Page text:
The Future of Field Sales with Matthew Sniff

May 10, 2021

My father has been an outside field sales rep for over 40 years. For the past four decades, he has loved waking up each day and planning out where to go that very morning.

There are no weekly or monthly planners, no special apps, and no Google calendars booked full of appointments. He relies on his gut and years of experience to intuitively know what needs to be done.

And he is not alone. Field sales is an adventurous and freeing career. Many reps are attracted to its freedom and their ability to become successful on their own.

Yet, the past year has drastically changed the landscape of outside sales. Many reps found themselves trading life on the road for a home office and face-to-face interactions with back-to-back Zoom meetings.

Now that the world is slowly transitioning back to normal, what will the future of field sales look like? With the new advances of technology, new ways of learning to forge connections and sell at a distance, what will remain and what will change?

The Current Landscape of Sales: Resistance to Change

To understand where outside sales is going, it’s important first to look at where it is and why it is where it is today.

My father embodies what most outside sales dream of and what draws them into their career. Even though he belongs to a different generation of sales reps, his career still represents Millennial and Gen Z salespeople’s aspirations. In fact, it is more appealing to younger generations that loathe being chained to a desk and forced to comply with standards and rules that don’t make sense to them.

Outside sales means no micromanagers and no excessive oversight, just freedom, and intuition.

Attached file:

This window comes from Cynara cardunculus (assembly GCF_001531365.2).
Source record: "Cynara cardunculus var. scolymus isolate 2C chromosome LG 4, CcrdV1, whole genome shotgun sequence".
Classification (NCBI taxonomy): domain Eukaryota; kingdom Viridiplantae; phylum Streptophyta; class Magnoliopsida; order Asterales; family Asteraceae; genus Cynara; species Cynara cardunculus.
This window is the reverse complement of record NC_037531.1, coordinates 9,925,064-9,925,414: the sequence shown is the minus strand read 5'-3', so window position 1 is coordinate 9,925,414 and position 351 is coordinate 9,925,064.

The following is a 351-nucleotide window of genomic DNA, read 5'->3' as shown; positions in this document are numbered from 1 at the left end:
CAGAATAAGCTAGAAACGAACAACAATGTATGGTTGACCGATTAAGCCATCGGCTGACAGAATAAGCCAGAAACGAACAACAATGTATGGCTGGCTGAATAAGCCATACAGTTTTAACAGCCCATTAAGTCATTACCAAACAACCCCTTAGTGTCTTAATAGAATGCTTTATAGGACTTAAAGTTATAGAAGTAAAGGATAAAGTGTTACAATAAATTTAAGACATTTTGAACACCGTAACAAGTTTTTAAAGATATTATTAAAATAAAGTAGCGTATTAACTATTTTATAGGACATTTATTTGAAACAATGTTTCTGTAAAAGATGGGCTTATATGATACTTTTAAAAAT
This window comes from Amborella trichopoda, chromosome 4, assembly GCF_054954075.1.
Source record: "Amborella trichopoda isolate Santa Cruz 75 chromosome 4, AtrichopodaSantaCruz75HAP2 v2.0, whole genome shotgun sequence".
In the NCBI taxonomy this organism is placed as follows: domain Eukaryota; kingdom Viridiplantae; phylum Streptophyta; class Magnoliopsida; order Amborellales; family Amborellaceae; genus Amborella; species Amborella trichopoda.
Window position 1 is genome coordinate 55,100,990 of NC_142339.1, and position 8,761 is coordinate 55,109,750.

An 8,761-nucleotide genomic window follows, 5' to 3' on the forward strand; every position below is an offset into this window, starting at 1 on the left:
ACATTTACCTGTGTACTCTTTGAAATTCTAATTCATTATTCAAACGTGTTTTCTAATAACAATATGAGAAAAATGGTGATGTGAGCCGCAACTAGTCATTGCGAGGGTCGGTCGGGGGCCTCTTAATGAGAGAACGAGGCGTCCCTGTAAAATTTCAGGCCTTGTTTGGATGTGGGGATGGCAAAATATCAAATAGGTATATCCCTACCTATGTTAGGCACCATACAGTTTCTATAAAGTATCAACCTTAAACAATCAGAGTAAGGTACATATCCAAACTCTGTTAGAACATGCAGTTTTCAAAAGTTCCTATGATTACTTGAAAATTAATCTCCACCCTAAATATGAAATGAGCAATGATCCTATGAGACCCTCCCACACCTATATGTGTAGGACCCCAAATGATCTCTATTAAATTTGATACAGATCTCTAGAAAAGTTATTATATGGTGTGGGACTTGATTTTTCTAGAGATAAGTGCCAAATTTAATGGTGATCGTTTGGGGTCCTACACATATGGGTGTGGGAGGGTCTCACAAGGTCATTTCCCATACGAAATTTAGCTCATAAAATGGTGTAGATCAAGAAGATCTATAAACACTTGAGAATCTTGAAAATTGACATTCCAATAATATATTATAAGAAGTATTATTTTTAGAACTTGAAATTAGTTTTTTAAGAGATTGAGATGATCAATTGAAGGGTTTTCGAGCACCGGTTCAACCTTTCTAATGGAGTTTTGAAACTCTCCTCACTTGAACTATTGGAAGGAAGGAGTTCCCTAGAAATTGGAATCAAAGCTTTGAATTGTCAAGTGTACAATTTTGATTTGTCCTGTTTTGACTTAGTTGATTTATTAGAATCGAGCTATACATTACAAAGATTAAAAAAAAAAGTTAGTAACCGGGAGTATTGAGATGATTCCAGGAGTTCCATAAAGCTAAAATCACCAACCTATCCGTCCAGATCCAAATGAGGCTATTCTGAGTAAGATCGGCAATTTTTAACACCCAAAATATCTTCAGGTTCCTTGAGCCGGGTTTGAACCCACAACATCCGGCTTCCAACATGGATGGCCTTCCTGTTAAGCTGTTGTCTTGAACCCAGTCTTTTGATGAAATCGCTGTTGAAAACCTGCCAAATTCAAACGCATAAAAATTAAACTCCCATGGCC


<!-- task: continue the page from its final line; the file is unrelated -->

This attraction to freedom is one reason why field sales teams are hesitant to adopt the new software and technology available to them. They worry that it will instead become like another boss, taking away their ability to make decisions on their own. Autonomy is what draws them in, and they shy away from anything that might take away from their ability to move freely.

However, this can hold back many sales reps from achieving their sales goals. While my father may be the dream and standard, not every salesperson has 40 years of hard-won experience to rely fully on their gut to make the right decisions.

Another challenge to technology adoption is that field sales is heavily relationship-based. When you compare inside and outside sales, it is one of the most critical distinctions. While inside sales is 95% science and 5% art, outside sales is 50% art and 50% science. This difference helps explain the contrast in technology adoption.

Inside sales is a numbers game. If they can make hundreds of calls or send thousands of emails a day, they can drive more sales. That is why they are quick to pick up any new software that fuels their efficiency: impersonal technology that increases their reach is more likely to succeed.

The target audience for field sales, on the other hand, loves buying from other people. It takes building trust and an underlying relationship between the prospect and rep. In the end, face to face sales reps beat the competition through the strength of their relationships.

Much of the sales technology over the past few decades was not geared towards the needs and challenges of face to face sales. Instead, they resulted in more leadership oversight and did not encourage the trusted relationships reps needed to succeed. Plus, many of the best prospects in certain industries don’t have an online presence yet, making much of the technology previously available useless.

However, the software of the future has these challenges and needs in mind to help outside sales reps become more successful than ever.

The Future of Sales: Data-Driven Autonomy

To say the past year was challenging for outside sales is an understatement. Social distancing forced many field reps to become creative to keep earning a paycheck. They had to find ways to build and maintain the critical relationships to make sales from a distance.

Depending on the industry and company, COVID affected reps in one of three ways:

  • Hybrid selling where reps traveled less and spent more time in their home office
  • Completely suspending all travel and in-person contact
  • Or traveling even more to meet demand

Salespeople had to become more careful and judicious than ever. Traveling and in-person contact started to carry more significant risk, so they had to decide when it was absolutely necessary.